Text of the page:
K. Hulbert and her husband, Don, stopped at every art display during a show and reception for Here and Now: A Dementia Focused Art Class at the Nicolaysen Art Museum. The couple read biographies of K. and other artists as they admired their paintings, fabric art pieces and clay pots in the shape of colorful muffins. Participants greeted teachers and fellow participants, and a Wyoming Symphony Orchestra string duet played in the main gallery where people gathered to watch a video about the program.
The free Here and Now classes began about six years ago as a collaboration between the museum and Wyoming Dementia Care, its executive director Dani Guerttman said. Thursday’s event was the fourth annual reception during National Alzheimer’s Disease Awareness Month to celebrate the class participants and to help spread the word about services available in the community.
The Here and Now program has grown in Casper, spread across the state and gained new partnerships, including with the Wyoming Symphony Orchestra.
“I think we have always known what a unique and special and program this is for our community here in Casper,” Guerttman said, “and it really has just been solidified by the enthusiasm of other parts of the state taking on this program.”
“Here and Now” grew from one class to two monthly sessions that always fill. People must register in advance to attend, and more sessions are possible if interest continues to grow, Guerttman said.
The program has expanded across the state as well with classes that have started in Pinedale, Sheridan and at the University of Wyoming as Here and Now: A Program of Wyoming Dementia Care.
“So rather than reinventing the wheel, they were able to take a program with proven success and a lot of knowledge and background to it and just unfold it in their own community,” Guerttman said.
The University of Wyoming Art Museum began its Here and Now classes after curator of education and statewide engagement Katie Christensen saw Guerttman give a presentation, she said. The museum lacked a program for older adults, and she was interested in incorporating arts in health and wellness.
“It brings joy, and I think that’s kind of an amazing thing to hear them light up and start to reminisce,” Christensen said. “And they’re not always remembering specific memories but the artwork is this trigger that kind of allows them to kind of have a human connection and share with each other. And you never know where the conversations are going to go. “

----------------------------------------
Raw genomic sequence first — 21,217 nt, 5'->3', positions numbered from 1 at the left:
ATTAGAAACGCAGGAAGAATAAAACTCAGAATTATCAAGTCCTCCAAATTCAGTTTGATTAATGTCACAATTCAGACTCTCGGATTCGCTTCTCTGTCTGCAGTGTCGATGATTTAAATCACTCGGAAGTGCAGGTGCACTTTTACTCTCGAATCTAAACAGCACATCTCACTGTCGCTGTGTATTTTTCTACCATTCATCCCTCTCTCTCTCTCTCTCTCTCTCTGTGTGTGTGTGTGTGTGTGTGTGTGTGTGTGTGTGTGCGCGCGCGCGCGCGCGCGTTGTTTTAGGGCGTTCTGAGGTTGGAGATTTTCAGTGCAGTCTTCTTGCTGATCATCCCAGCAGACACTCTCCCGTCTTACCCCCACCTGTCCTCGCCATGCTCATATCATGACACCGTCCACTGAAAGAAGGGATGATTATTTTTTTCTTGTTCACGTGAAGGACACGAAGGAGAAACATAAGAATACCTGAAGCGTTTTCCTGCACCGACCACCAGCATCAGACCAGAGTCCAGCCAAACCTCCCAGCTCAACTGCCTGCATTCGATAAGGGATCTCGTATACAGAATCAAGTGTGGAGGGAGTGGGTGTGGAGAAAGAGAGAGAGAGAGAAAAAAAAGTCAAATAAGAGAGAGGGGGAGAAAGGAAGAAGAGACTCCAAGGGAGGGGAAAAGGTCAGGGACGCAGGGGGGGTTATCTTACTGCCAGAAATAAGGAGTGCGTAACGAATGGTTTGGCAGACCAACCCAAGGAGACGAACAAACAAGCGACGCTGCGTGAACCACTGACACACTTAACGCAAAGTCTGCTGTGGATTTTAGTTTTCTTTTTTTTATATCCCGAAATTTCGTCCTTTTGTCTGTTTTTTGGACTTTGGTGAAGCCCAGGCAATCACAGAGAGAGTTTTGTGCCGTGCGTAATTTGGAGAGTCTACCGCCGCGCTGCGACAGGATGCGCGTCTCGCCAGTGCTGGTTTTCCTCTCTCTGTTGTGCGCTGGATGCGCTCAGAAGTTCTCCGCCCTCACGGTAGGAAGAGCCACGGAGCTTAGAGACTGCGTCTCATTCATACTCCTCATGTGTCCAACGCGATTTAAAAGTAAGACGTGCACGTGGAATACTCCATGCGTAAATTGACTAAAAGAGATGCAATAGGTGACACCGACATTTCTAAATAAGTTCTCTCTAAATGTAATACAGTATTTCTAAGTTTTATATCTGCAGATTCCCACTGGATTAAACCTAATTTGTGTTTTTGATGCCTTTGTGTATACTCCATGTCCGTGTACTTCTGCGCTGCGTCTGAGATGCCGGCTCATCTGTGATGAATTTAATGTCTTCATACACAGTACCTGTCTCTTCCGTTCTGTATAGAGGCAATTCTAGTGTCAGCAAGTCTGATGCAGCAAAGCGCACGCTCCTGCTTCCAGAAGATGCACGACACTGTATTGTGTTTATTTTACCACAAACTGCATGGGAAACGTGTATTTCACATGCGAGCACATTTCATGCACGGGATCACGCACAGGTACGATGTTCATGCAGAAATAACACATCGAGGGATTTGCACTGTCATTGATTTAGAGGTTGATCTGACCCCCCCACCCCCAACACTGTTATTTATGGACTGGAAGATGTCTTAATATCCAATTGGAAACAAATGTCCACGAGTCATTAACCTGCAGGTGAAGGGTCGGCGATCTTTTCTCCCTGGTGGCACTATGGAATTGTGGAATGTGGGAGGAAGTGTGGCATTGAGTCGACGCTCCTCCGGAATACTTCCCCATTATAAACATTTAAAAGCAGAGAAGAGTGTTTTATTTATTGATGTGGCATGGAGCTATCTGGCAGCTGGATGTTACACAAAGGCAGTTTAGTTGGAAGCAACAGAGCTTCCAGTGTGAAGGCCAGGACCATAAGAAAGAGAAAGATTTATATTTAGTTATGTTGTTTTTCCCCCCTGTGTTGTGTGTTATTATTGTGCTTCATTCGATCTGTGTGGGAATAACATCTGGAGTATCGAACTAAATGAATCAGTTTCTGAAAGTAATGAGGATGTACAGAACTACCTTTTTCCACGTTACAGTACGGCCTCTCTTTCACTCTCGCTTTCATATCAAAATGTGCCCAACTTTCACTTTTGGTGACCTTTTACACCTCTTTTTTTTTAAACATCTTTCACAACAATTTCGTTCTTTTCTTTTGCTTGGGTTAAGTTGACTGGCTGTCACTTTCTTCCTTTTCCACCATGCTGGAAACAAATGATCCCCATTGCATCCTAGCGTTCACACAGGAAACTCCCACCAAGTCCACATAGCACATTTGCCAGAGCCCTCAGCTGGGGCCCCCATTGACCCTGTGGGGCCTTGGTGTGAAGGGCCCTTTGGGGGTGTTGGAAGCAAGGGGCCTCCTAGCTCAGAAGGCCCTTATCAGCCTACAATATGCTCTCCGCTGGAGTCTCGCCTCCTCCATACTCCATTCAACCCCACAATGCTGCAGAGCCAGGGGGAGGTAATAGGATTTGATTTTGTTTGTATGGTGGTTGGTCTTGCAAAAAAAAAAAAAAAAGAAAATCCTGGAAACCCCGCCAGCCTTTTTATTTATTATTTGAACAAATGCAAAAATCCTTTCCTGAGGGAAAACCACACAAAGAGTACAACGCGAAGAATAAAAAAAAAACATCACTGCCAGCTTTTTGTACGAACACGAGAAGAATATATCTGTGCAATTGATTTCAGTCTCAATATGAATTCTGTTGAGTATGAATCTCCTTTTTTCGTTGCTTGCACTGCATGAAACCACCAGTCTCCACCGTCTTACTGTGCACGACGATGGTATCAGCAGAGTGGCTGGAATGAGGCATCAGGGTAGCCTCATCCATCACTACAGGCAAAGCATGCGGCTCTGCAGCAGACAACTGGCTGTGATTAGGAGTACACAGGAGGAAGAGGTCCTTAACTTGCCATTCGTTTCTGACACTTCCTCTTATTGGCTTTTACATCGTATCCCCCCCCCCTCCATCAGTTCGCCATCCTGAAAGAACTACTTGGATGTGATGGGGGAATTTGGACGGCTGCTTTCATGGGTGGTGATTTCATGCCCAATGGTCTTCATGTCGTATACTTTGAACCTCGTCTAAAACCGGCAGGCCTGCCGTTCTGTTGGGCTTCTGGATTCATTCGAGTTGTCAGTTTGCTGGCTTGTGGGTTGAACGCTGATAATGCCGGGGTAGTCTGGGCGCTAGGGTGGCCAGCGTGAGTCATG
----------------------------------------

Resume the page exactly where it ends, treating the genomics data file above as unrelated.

The program organizers plan a collaboration with the Wyoming Symphony Orchestra to share music with people living with dementia and their caregivers. One idea so far is to invite them to rehearsals where they can enjoy the music without the larger crowds, Guerttman said.
The program gives people with Alzheimer’s and other dementia-related illnesses an opportunity to explore and communicate through art and experience intellectual and sensory stimulation as they work with mediums including clay, paint and printmaking, according the Nicolaysen.
The classes offer a safe and supportive environment and give people with dementia and loved ones a chance to explore art together, Nicolaysen curator of education Zhanna Gallegos told attendees Thursday.
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They incorporate different senses and often spark conversations about participants’ memories and what various art processes remind them of, said Amy Christie, a Nicolaysen art educator.
It’s a chance to express themselves in an open, creative way and to have new experiences and and fun, Nicolaysen art educator Tori Chamberlain said. In one class with a still-life project, they brought in fruit for the participants to smell. Another time, the participants had a snowball fight with fake snowballs.
“Letting them play and have a good time with each other and laugh,” Chamberlain said, “that’s super important, if we can get them to smile and laugh and enjoy the time.”
Benefits of art
Don and K. Hulbert have participated in the classes almost since the beginning. He’s among several loved ones who participate, and it’s good for both of them, he said.
“It stimulates our thinking; it stimulates the brain to try to do new things,” Don said.
“I think we get satisfaction from doing things that we would not normally be doing,” he added. “Working with our hands and our brains and whatever creative genetic genes that we have and then we can produce something that we can actually take home and look at or show people, show our relatives.”
K. majored in art the University of Minnesota, while Don wasn’t into art until the classes. Sometimes they help each other, like when K. explains how he can make purple paint by mixing red and blue. She’s always been social and enjoys the time with others.
“There’s a benefit of socializing with the other people who are doing the art and with the instructors,” Don said. “So that’s an additional advantage for people with Alzheimer’s. It’s important to socialize, keep relationships going. You see what other people do and enjoy their artwork.”
Mary Joann Russ is among a group of Mountain Plaza Assisted Living residents who attend the classes. Some of her favorite classes involved painting and weaving.
“It relaxes me,” she said.
The classes give residents a chance to get out, meet new people and work with teachers with art experience, Mountain Plaza Assisted Living administrator Kenyne Humphrey said.
Russ spends most of the classes concentrating on her project, and she’s always excited to return and show others what she created, said Humphrey, a former mayor of Casper.
Guerttman has seen the program both grow and benefit those with dementia and caregivers in its six years.
“I think it would just be seeing it bring joy, a sense of personhood,” she said, “an ability to integrate into our community and participate in community events.”
Follow arts & culture reporter Elysia Conner on twitter @erconner